Paul sets up a irrevocable non-grantor trust for his adult daughter Sue. He funds the trust for $200,000. In the first year, the trust earns $15,000 from investments. The trust does not distribute any money to Sue.

It is my belief that the trust will be taxed on the $15,000. That is Paul cannot pay the tax. Sue cannot pay the tax. Am I right about that?

1 Answer 1


You are correct.

A grantor trust would be taxed to the settlor (Paul).

A non-grantor trust would be taxed to either the trust, the beneficiaries, or both, depending, in part, on whether it is classified for tax purposes as a "simple trust" or a "complex trust". In a simple trust, all income is taxed to the beneficiaries. In a complex trust, distributed income is taxed to the beneficiaries and undistributed income is taxed to the trust.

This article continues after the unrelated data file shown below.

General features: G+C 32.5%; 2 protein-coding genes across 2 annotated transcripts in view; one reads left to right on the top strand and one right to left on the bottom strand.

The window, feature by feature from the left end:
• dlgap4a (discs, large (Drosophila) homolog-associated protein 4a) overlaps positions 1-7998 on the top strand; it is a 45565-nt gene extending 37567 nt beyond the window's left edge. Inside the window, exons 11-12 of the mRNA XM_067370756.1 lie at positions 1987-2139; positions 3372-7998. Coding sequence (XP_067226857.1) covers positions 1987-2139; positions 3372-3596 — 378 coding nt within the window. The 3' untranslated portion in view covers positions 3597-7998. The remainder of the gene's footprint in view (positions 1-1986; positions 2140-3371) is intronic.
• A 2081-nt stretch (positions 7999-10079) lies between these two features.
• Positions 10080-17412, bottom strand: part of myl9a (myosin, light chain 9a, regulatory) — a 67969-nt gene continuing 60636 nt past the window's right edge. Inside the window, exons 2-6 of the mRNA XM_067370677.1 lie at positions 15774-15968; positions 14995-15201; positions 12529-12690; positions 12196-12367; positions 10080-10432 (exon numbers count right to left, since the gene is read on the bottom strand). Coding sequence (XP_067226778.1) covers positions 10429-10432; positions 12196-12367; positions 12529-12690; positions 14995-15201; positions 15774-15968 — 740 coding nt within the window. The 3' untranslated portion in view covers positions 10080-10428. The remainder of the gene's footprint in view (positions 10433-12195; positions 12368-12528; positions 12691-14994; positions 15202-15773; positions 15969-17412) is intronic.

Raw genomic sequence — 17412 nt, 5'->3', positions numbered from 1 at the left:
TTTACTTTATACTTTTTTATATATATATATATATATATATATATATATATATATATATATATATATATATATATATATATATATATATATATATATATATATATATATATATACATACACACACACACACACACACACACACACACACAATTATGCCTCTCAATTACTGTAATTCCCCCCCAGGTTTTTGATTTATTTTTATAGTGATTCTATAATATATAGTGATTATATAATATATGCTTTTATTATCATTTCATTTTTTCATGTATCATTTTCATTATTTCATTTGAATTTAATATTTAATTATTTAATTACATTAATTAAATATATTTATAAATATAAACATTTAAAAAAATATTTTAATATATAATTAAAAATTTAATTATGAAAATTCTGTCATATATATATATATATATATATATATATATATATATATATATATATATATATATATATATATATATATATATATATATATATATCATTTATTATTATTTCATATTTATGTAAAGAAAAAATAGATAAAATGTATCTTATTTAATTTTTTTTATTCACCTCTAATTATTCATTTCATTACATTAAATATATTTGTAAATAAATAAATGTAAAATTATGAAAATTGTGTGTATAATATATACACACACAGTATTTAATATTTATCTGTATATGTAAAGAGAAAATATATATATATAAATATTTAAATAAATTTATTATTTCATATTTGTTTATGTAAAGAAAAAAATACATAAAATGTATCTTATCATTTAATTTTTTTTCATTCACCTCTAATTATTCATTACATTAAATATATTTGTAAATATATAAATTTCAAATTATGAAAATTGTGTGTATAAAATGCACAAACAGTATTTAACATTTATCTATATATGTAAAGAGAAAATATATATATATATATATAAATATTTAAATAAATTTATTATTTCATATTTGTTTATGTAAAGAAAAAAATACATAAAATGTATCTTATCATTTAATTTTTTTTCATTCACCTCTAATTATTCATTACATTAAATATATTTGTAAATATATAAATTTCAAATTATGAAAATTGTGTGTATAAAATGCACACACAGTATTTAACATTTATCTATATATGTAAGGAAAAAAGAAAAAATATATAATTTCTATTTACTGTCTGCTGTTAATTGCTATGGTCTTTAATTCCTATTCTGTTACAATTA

A simple trust must pass all three criteria in a taxable year in order to be considered as a simple trust: (a) it must distribute all income to the beneficiaries; (b) it cannot distribute principal; and (c) it cannot make distributions to charity. Treasury Regulation § 1.651(a)-1.

While this trust cannot make distributions to charity, because Sue is the sole beneficiary, it is still not a simple trust because it is not required to distribute all of its income to Sue at least annually, and because it can distribute principal to Sue.

Therefore, since no distributions are made to Sue, this complex trust is taxed on the entire $15,000 of income at the tax rates applicable to trusts.

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